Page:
As Europe transitioned into the fifteenth century, two of Europe’s most organized states remained locked in destructive warfare. England’s king Henry V (r. 1413 – 1422) came close to conquering all of France, aided largely by the fact that France itself was riven by a civil war between two powerful houses of nobles, the Armagnacs and Burgundians. Eventually, however, when France’s rival houses ended their differences, the unified nation was able to expel English troops, using trained and disciplined infantry funded by a centralized apparatus of taxation. The Hundred Years’ War thus ended in 1453. England’s loss in France was followed by a civil war (usually known as the Wars of the Roses because the rival factions used a red and a white rose, respectively, as their emblems) that lasted from 1455 to 1485.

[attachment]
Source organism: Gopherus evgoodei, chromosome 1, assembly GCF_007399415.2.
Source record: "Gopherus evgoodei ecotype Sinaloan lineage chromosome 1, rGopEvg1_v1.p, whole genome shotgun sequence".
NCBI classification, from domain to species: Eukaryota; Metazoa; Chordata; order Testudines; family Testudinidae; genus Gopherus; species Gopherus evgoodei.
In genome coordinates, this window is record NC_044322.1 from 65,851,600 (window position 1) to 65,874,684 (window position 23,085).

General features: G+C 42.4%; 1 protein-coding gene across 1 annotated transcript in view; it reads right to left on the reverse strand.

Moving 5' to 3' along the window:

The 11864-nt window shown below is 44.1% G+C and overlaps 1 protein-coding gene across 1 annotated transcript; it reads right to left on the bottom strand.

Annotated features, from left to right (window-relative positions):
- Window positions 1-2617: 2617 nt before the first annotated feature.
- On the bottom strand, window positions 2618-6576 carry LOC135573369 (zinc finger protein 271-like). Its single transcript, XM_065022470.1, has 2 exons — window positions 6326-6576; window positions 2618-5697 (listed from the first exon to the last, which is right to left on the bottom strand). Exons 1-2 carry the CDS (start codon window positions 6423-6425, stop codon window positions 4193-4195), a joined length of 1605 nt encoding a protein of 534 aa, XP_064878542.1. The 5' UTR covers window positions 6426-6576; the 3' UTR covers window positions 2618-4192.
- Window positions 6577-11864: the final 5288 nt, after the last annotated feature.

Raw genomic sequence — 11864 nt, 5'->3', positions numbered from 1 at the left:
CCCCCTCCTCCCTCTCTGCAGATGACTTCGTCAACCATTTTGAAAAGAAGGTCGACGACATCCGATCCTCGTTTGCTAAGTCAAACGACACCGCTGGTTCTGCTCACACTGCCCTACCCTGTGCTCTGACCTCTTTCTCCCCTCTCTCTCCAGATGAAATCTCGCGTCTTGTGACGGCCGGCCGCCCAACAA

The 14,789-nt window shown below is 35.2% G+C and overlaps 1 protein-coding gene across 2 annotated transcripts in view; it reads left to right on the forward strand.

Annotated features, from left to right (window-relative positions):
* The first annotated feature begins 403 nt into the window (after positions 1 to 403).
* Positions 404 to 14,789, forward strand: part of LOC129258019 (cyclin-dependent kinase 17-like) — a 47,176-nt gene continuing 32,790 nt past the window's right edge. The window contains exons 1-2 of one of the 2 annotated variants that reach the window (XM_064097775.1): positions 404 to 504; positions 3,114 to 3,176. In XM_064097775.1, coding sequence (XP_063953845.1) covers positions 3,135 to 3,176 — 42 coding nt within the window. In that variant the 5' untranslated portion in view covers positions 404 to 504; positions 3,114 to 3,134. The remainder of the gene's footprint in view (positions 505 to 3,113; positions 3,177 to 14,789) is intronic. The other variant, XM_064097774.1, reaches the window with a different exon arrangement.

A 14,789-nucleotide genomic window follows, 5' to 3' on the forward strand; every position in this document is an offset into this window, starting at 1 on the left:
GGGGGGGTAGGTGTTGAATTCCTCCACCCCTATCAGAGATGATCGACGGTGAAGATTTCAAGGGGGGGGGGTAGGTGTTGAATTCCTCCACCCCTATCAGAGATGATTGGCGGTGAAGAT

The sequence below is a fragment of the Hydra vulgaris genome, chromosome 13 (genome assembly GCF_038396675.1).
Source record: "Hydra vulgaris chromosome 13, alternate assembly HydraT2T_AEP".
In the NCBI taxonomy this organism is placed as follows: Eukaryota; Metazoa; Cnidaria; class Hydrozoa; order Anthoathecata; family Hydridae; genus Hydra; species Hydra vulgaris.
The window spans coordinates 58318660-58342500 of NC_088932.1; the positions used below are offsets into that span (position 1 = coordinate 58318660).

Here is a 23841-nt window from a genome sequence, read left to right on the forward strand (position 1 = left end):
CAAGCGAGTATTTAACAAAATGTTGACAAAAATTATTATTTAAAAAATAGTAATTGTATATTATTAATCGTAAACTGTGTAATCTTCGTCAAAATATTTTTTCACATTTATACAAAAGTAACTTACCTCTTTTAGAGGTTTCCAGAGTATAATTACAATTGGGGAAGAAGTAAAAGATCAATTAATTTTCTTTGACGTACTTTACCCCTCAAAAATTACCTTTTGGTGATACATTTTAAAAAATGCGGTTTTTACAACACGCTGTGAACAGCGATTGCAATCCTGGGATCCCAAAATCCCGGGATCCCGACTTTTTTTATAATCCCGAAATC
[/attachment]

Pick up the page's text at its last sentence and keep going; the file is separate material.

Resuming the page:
In Northern Italy, at the same time as the brilliant artistic achievements of the Italian Renaissance, the city-states of Italy were locked in near-continual warfare until the 1454 Treaty of Lodi brought almost half a century of peace to the Italian peninsula. That peace would come to an end, however, in 1494, when King Charles VIII of France (r. 1483 – 1498) turned the power of the newly consolidated French state to an invasion of Italy. In the wars that followed, the cannons used by the French army were able to effortlessly batter down the Italian cities’ and castles’ medieval walls. A new era of warfare was beginning.